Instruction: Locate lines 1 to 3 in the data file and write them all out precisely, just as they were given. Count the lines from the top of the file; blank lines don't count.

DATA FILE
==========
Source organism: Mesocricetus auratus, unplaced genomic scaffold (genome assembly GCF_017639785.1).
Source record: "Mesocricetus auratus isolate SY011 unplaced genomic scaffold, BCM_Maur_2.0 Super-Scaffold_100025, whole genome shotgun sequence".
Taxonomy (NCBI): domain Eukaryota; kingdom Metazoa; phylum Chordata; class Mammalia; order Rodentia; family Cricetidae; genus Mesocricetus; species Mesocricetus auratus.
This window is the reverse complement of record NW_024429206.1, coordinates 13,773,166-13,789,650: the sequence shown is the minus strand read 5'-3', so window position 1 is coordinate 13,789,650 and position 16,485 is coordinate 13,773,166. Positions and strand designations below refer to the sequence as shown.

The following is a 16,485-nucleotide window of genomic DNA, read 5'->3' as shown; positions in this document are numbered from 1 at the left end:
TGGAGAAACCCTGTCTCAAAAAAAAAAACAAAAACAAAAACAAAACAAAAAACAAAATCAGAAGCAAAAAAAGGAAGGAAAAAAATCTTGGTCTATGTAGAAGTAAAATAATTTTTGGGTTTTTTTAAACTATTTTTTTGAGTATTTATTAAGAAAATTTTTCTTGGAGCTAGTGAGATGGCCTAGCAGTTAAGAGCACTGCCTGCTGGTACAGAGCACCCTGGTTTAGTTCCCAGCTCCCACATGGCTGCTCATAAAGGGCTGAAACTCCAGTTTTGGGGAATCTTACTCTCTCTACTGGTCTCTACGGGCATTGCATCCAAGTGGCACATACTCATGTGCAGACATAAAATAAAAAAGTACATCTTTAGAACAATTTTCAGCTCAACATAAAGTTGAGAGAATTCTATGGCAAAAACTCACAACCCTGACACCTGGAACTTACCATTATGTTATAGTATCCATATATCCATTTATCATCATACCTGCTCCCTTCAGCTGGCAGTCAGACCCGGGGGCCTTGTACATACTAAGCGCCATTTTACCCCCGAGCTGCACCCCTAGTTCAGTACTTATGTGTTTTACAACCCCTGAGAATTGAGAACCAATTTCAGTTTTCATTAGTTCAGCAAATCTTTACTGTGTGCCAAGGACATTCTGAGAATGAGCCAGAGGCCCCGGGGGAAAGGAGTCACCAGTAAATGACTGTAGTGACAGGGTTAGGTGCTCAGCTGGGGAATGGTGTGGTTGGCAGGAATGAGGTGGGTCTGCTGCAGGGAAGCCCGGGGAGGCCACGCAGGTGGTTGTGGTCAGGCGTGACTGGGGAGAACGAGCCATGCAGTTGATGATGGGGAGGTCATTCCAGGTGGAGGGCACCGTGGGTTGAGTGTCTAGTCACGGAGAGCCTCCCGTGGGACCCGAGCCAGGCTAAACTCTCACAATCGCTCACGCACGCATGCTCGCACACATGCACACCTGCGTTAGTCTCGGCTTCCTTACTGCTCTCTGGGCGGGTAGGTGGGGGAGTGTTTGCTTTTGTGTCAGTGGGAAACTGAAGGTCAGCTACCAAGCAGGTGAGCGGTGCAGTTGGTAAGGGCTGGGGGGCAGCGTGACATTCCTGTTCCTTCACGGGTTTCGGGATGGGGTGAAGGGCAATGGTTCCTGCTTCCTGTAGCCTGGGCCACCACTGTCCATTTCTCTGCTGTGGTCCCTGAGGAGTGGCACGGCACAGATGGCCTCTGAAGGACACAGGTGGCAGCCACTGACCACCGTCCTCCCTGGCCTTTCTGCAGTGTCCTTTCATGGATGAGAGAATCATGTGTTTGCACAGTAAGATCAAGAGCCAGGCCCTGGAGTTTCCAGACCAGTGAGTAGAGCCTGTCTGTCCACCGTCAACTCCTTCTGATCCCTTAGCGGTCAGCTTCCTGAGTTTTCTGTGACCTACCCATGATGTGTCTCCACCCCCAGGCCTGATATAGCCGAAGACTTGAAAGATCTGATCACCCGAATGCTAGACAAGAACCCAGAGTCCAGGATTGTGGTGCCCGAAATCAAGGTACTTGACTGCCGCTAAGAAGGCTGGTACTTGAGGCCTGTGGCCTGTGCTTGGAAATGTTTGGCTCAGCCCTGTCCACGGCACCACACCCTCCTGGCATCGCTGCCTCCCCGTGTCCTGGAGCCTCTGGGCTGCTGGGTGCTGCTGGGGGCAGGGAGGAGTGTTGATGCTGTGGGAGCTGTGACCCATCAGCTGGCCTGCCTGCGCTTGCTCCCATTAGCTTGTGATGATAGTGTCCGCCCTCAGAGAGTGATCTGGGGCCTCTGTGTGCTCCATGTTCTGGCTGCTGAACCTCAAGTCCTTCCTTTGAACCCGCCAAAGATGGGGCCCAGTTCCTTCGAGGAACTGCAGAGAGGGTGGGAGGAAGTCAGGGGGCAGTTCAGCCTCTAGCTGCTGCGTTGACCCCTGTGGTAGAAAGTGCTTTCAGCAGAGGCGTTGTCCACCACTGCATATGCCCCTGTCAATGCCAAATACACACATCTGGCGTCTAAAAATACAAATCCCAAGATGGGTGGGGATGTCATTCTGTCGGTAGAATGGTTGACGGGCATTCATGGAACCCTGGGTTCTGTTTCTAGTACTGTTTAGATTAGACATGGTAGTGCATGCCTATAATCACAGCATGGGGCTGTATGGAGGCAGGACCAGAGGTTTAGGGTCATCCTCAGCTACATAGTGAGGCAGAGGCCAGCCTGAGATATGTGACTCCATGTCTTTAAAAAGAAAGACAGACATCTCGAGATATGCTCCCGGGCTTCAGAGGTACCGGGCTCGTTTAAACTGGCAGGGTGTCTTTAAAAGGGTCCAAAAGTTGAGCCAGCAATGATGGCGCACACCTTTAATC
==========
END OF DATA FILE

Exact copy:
Source organism: Mesocricetus auratus, unplaced genomic scaffold (genome assembly GCF_017639785.1).
Source record: "Mesocricetus auratus isolate SY011 unplaced genomic scaffold, BCM_Maur_2.0 Super-Scaffold_100025, whole genome shotgun sequence".
Taxonomy (NCBI): domain Eukaryota; kingdom Metazoa; phylum Chordata; class Mammalia; order Rodentia; family Cricetidae; genus Mesocricetus; species Mesocricetus auratus.